The Securities and Exchange Commission (SEC) recently announced that Merrill Lynch has agreed to pay $42 million for misleading its customers and its handling of trading orders.
The SEC stated that the wealth management firm told customers that it had performed millions internal orders, when it actually routed them to other broker-dealers for execution, including wholesale market makers and proprietary trading firms.
This is a practice commonly referred to as masking. According to the SEC, Merrill Lynch needed to reprogram its systems to provide misleading responses to customer inquiries, alter reports and records, and falsely report execution venues in order to pull this off.
While Merrill Lynch stopped this practice in May 2013, it failed to inform its customers about its past actions. Instead, it continued to hide its previous misconduct. The SEC’s investigation discovered that the company falsely told its customers that it performed over 15 million child orders comprising comprised more than five billion shares than the company actually completed.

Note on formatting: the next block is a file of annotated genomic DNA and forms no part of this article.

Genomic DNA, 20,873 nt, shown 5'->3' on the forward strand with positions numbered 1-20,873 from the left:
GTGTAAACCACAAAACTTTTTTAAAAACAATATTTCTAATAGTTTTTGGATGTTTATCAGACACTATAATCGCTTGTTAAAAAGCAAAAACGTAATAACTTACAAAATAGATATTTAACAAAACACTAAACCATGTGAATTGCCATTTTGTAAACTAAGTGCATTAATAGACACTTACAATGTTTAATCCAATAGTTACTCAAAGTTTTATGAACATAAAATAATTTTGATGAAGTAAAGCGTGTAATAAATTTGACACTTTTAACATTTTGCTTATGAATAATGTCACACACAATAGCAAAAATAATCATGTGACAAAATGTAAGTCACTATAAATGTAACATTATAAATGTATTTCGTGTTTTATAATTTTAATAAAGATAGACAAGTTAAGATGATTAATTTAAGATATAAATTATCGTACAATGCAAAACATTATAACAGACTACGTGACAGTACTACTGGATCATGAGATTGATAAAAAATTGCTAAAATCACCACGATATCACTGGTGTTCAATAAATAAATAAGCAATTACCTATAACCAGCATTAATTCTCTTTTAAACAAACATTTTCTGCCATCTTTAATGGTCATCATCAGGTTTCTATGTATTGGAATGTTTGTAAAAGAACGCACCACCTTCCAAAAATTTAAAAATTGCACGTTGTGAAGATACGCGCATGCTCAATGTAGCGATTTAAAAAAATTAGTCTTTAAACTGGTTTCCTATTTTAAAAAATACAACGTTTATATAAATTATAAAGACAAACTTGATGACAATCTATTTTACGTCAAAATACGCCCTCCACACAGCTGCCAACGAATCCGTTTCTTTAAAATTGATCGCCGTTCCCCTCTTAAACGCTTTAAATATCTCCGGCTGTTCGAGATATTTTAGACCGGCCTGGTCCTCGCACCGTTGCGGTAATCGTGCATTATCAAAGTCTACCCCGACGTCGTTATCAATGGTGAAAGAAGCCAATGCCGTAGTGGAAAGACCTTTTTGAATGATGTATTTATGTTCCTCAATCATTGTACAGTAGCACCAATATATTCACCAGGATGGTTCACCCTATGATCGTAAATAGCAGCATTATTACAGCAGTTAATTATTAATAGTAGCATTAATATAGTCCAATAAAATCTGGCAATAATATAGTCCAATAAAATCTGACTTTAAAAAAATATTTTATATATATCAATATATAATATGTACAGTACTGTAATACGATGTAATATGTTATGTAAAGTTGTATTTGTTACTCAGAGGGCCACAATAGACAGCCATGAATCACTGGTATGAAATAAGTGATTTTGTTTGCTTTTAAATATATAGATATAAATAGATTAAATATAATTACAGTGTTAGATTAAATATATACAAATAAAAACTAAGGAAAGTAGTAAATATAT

These actions allowed Merrill Lynch to appear far more active as a trading center than it actually was, which in turn reduced the cost of access fees it paid to exchanges at that time.
We Have Recovered Over
$350 Million for Our Clients Nationwide.
If you lost money because of your financial adviser’s actions, you may be able to file a lawsuit to secure the compensation you deserve. At Meyer Wilson, our investment fraud lawyers have nearly two decades of experienced handling these types of cases, and will put that knowledge to use fighting for your rights in court or at the negotiation table. Call us at (614) 532-4576 to speak with a member of our firm today, or fill out our online form to schedule a free consultation.
- Former Ohio Stockbroker Thomas E. Brenner, Jr., Accused of Participating in Nationwide Ponzi Scheme
- Merrill Lynch, Pierce, Fenner & Smith Inc. to Pay $15.7 Million in Penalties and to Clients
- Committee for the Fiduciary Standard Pushes for Financial Advisers to Sign Fiduciary Oath
Recovering Losses Caused by Investment Misconduct.